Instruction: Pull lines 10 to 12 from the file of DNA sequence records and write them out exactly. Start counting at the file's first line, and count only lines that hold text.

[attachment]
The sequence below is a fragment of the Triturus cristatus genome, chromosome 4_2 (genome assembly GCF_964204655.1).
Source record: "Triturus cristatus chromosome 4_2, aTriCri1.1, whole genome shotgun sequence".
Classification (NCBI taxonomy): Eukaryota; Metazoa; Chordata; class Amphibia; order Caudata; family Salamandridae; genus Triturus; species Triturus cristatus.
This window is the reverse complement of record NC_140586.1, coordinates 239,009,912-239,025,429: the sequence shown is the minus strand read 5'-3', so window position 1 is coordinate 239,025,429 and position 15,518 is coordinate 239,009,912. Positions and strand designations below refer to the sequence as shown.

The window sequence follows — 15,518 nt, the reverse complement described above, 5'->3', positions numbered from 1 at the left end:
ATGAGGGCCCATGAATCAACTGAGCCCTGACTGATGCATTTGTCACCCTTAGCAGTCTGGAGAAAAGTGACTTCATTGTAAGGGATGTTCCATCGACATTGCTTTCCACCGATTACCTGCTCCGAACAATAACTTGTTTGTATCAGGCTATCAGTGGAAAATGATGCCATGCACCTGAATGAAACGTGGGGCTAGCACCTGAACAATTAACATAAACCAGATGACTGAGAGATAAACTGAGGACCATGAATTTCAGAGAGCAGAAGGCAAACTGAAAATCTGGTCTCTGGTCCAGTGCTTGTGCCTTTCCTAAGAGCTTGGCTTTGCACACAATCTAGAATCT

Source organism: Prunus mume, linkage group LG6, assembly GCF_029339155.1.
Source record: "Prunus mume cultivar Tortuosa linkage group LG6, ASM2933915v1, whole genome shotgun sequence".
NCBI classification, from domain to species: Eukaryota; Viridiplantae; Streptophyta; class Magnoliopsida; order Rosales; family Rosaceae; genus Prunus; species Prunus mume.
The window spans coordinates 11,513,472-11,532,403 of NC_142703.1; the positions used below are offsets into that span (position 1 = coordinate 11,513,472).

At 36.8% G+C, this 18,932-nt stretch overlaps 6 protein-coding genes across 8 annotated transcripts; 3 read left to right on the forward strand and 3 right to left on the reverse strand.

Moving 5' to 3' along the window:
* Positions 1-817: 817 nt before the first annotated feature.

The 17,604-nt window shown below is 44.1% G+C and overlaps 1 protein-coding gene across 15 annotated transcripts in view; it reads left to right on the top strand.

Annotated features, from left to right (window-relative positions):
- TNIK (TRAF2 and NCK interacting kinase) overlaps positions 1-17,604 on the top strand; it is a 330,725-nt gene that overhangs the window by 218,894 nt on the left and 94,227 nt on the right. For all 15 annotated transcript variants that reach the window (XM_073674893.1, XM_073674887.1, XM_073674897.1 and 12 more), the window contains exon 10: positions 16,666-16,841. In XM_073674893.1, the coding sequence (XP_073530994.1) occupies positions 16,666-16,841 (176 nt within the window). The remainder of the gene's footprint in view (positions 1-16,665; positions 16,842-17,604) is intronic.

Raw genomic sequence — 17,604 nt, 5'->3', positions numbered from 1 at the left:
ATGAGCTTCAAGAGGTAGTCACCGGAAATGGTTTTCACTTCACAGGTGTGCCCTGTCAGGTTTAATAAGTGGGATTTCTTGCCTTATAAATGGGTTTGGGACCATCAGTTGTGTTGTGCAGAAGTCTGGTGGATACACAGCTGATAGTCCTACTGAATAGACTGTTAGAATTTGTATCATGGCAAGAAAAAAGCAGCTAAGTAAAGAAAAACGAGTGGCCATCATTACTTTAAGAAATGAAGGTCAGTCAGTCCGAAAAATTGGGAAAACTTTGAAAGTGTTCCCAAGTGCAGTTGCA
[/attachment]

The window spans coordinates 11,513,472-11,532,403 of NC_142703.1; the positions used below are offsets into that span (position 1 = coordinate 11,513,472).

At 36.8% G+C, this 18,932-nt stretch overlaps 6 protein-coding genes across 8 annotated transcripts; 3 read left to right on the forward strand and 3 right to left on the reverse strand.

Moving 5' to 3' along the window: